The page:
Isle of Hope provides free therapeutic rehabilitative services and day care aimed at providing increased independence for 57 young people living with severe learning difficulties.
Whilst those under the age of 18 are able to receive State care within the educational system this does not prepare them for independent living, and beyond 18 there is only a meagre State benefit provided. In September 2015 Belarus signed the UN Convention on the Rights of Persons with Disabilities. This is a substantive move from the position where young people with disabilities formed one of the most marginalised and deprived groups in Belarus. For generations, they were regarded as "mistakes" or “punishment for family sins” and locked up in institutions.
However, it is still common for fathers to abandon their wives if they chose to keep a child with disabilities, leaving her alone to cope with the challenges of raising a disabled child at home. Having to provide constant care for their children, these mothers cannot earn enough money to support themselves, and so remain trapped in the poverty cycle. There is little or no support for parents choosing to keep their disabled child at home, leaving the parents little choice but to leave their child at an institution.
Isle of Hope was founded in 1996 by a group of desperate parents, mainly single mothers. They needed to create a solution to their problems of caring for their disabled children. Sadly, a number of suicides of mothers unable to cope triggered others to open the centre.
The centre is open weekdays allowing parents to hold employment and support their families.
There is always a waiting list, as many as a 100 young people whose parents would like them to be able to take advantage of such services. Isle of Hope is an example of best practice for work with young people with mental disabilities in the region. It has already increased its capacity from 45 to 55, but has no more capacity. It can only be hoped that government can be encouraged to adopt this model for many other young people and their parents.
There is a desperate need for local funding, but so very hard to achieve at this time.
As one mother puts it:
Everyone looked at us as a hopeless case, as a burden. I knocked on every door for help, but only one opened, thankfully the most necessary. I thank God for it. I am very happy, my daughter is very happy. Our broken down family is back together. My daughter shows clear progress.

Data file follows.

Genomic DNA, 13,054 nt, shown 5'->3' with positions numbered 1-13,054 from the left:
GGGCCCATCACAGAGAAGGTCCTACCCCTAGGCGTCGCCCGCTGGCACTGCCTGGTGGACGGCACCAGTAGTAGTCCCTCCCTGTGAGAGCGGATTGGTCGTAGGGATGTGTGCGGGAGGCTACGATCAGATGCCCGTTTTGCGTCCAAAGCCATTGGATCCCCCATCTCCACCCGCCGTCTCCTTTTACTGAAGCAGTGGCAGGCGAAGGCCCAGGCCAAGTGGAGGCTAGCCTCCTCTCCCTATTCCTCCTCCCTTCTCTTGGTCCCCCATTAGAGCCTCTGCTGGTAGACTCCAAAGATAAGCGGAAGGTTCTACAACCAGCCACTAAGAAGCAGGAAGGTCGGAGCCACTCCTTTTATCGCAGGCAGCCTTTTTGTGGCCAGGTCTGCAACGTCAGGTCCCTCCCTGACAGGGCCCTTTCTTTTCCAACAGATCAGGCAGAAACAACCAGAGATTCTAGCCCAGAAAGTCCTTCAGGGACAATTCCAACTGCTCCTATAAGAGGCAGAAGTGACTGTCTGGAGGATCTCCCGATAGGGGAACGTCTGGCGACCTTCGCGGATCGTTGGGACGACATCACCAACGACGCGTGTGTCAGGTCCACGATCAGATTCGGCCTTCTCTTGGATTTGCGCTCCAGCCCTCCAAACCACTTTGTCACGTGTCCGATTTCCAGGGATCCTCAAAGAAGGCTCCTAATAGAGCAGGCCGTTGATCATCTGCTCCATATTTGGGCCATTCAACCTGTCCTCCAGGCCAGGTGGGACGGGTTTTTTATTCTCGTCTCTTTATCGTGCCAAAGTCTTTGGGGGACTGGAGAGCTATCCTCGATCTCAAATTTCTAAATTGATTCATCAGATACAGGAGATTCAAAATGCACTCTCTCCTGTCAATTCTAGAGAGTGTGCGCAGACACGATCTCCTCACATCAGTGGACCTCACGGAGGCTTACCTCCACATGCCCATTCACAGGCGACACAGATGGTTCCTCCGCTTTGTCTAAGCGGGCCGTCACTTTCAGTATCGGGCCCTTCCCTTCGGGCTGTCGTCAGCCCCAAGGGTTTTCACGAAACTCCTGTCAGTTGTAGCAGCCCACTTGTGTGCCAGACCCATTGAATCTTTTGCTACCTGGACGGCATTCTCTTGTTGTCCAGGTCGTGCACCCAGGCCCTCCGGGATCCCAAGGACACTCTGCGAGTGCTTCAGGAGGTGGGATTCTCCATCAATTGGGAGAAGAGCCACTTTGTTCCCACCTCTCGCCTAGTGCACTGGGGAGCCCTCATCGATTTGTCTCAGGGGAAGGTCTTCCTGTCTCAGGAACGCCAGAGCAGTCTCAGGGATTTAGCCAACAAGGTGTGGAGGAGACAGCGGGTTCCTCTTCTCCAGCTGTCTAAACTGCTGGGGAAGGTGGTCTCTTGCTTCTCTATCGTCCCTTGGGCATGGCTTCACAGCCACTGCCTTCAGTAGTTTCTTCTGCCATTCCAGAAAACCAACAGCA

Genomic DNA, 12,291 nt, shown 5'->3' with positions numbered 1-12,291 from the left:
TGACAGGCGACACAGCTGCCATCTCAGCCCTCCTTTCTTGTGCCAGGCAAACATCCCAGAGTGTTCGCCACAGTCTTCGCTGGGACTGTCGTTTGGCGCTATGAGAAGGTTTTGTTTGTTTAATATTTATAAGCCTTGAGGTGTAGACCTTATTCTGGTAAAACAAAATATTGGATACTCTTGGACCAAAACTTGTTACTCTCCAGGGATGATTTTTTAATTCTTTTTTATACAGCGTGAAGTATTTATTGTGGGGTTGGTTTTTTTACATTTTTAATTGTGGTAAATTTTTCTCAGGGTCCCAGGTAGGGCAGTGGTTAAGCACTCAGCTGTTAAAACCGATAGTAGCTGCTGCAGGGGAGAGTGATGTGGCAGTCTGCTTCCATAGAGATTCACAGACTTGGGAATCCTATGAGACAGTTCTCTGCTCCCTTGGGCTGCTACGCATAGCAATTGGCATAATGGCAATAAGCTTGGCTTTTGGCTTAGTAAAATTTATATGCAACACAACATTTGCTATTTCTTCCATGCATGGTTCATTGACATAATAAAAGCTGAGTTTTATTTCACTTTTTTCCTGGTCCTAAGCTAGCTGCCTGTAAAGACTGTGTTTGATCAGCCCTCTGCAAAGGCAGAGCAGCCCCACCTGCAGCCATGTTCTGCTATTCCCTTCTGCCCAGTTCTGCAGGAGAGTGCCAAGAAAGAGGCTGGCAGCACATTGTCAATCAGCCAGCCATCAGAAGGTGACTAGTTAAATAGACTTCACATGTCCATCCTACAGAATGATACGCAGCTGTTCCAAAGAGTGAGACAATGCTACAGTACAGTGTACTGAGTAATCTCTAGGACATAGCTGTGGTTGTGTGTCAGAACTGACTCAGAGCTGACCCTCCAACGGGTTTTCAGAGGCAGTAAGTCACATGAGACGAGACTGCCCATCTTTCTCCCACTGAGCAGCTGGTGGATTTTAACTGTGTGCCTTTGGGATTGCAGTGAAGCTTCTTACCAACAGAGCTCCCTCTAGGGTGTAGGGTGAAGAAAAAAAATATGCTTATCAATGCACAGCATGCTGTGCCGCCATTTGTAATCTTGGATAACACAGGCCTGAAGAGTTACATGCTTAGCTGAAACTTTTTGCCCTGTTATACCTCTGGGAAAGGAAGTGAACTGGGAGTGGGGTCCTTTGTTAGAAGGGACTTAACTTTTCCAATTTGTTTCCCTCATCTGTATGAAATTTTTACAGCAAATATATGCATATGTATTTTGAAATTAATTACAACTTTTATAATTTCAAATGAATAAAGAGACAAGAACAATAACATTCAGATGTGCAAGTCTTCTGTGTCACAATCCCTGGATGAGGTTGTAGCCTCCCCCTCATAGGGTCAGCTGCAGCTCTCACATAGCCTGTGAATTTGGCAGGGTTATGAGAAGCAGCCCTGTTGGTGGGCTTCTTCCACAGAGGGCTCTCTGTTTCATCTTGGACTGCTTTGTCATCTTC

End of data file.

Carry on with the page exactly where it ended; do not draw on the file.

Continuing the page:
I thank God, I thank all those who took part in the fate of my family. We are happy as much as you can be with such a problem in our country
Tanya has shown clear progress since joining Isle of Hope. She has learnt a lot, can look after her own hygiene now. She has also begun to paint. She loves going to “her” Isle of Hope everyday where she has friends and leads a full life.
Isle of Hope assess the young person's abilities and establishes ways to stimulate and encourage their full potential to be reached within the limits of their disability. Many of the young people are volatile and can become easily distressed at the slightest alteration to their surroundings or routine. Isle of Hope provide a calming, structured environment which provides relaxation and support.
Life skills training offers a chance of some degree of personal independence (once very few could go to the toilet unaided: now all can). Each young person is also encouraged to undertake light domestic skills such as cleaning, gardening or sweeping.
An activity the young people are excited to get involved in also raises a little bit of local funding. Each day a group go out and collect waste paper and plastic from the streets. The fruits of their exercise are then sold to a local recycling company.
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